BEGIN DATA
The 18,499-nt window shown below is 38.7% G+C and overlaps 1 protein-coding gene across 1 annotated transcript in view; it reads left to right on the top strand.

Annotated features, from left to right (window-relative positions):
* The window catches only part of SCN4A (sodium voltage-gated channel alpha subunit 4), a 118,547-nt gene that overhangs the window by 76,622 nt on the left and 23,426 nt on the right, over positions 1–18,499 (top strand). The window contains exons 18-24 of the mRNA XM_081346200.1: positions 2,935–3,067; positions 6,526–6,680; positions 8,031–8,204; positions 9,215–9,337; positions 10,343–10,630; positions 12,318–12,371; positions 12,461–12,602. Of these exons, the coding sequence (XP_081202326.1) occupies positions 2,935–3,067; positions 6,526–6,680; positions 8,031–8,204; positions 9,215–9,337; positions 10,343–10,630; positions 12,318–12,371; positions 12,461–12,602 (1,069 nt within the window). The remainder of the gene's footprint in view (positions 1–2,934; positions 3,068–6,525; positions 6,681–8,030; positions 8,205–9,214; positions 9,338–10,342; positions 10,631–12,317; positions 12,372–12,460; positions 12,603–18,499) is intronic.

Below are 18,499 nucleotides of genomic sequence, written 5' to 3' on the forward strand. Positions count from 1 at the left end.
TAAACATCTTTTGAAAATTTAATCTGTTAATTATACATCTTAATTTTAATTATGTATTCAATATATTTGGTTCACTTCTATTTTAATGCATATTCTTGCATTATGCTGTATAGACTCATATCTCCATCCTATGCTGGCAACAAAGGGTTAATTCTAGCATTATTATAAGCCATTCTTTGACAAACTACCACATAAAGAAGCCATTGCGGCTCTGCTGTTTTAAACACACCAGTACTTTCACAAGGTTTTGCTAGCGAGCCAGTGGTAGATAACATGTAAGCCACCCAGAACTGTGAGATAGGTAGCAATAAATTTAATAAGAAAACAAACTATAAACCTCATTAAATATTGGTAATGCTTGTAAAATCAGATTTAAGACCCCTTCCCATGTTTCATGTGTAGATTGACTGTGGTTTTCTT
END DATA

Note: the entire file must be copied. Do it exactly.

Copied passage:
The 18,499-nt window shown below is 38.7% G+C and overlaps 1 protein-coding gene across 1 annotated transcript in view; it reads left to right on the top strand.

Annotated features, from left to right (window-relative positions):
* The window catches only part of SCN4A (sodium voltage-gated channel alpha subunit 4), a 118,547-nt gene that overhangs the window by 76,622 nt on the left and 23,426 nt on the right, over positions 1–18,499 (top strand). The window contains exons 18-24 of the mRNA XM_081346200.1: positions 2,935–3,067; positions 6,526–6,680; positions 8,031–8,204; positions 9,215–9,337; positions 10,343–10,630; positions 12,318–12,371; positions 12,461–12,602. Of these exons, the coding sequence (XP_081202326.1) occupies positions 2,935–3,067; positions 6,526–6,680; positions 8,031–8,204; positions 9,215–9,337; positions 10,343–10,630; positions 12,318–12,371; positions 12,461–12,602 (1,069 nt within the window). The remainder of the gene's footprint in view (positions 1–2,934; positions 3,068–6,525; positions 6,681–8,030; positions 8,205–9,214; positions 9,338–10,342; positions 10,631–12,317; positions 12,372–12,460; positions 12,603–18,499) is intronic.

Below are 18,499 nucleotides of genomic sequence, written 5' to 3' on the forward strand. Positions count from 1 at the left end.
TAAACATCTTTTGAAAATTTAATCTGTTAATTATACATCTTAATTTTAATTATGTATTCAATATATTTGGTTCACTTCTATTTTAATGCATATTCTTGCATTATGCTGTATAGACTCATATCTCCATCCTATGCTGGCAACAAAGGGTTAATTCTAGCATTATTATAAGCCATTCTTTGACAAACTACCACATAAAGAAGCCATTGCGGCTCTGCTGTTTTAAACACACCAGTACTTTCACAAGGTTTTGCTAGCGAGCCAGTGGTAGATAACATGTAAGCCACCCAGAACTGTGAGATAGGTAGCAATAAATTTAATAAGAAAACAAACTATAAACCTCATTAAATATTGGTAATGCTTGTAAAATCAGATTTAAGACCCCTTCCCATGTTTCATGTGTAGATTGACTGTGGTTTTCTT